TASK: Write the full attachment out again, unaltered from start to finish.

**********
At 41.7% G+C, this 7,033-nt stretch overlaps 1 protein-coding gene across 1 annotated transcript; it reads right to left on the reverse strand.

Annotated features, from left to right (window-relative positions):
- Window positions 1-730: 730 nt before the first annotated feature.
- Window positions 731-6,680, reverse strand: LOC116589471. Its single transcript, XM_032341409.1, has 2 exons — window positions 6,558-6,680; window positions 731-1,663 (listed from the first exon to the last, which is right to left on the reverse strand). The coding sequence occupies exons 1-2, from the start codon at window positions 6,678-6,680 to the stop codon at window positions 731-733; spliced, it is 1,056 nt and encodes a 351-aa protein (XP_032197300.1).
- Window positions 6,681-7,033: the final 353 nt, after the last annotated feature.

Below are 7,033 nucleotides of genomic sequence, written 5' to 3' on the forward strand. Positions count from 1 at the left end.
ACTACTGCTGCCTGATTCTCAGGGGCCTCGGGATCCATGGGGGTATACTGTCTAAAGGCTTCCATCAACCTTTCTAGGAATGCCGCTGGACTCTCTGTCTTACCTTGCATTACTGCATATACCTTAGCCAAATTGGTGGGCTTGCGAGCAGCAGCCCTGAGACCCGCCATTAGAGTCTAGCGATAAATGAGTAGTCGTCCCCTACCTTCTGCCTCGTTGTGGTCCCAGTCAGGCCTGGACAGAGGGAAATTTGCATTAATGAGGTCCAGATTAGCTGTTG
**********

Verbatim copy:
At 41.7% G+C, this 7,033-nt stretch overlaps 1 protein-coding gene across 1 annotated transcript; it reads right to left on the reverse strand.

Annotated features, from left to right (window-relative positions):
- Window positions 1-730: 730 nt before the first annotated feature.
- Window positions 731-6,680, reverse strand: LOC116589471. Its single transcript, XM_032341409.1, has 2 exons — window positions 6,558-6,680; window positions 731-1,663 (listed from the first exon to the last, which is right to left on the reverse strand). The coding sequence occupies exons 1-2, from the start codon at window positions 6,678-6,680 to the stop codon at window positions 731-733; spliced, it is 1,056 nt and encodes a 351-aa protein (XP_032197300.1).
- Window positions 6,681-7,033: the final 353 nt, after the last annotated feature.

Below are 7,033 nucleotides of genomic sequence, written 5' to 3' on the forward strand. Positions count from 1 at the left end.
ACTACTGCTGCCTGATTCTCAGGGGCCTCGGGATCCATGGGGGTATACTGTCTAAAGGCTTCCATCAACCTTTCTAGGAATGCCGCTGGACTCTCTGTCTTACCTTGCATTACTGCATATACCTTAGCCAAATTGGTGGGCTTGCGAGCAGCAGCCCTGAGACCCGCCATTAGAGTCTAGCGATAAATGAGTAGTCGTCCCCTACCTTCTGCCTCGTTGTGGTCCCAGTCAGGCCTGGACAGAGGGAAATTTGCATTAATGAGGTCCAGATTAGCTGTTG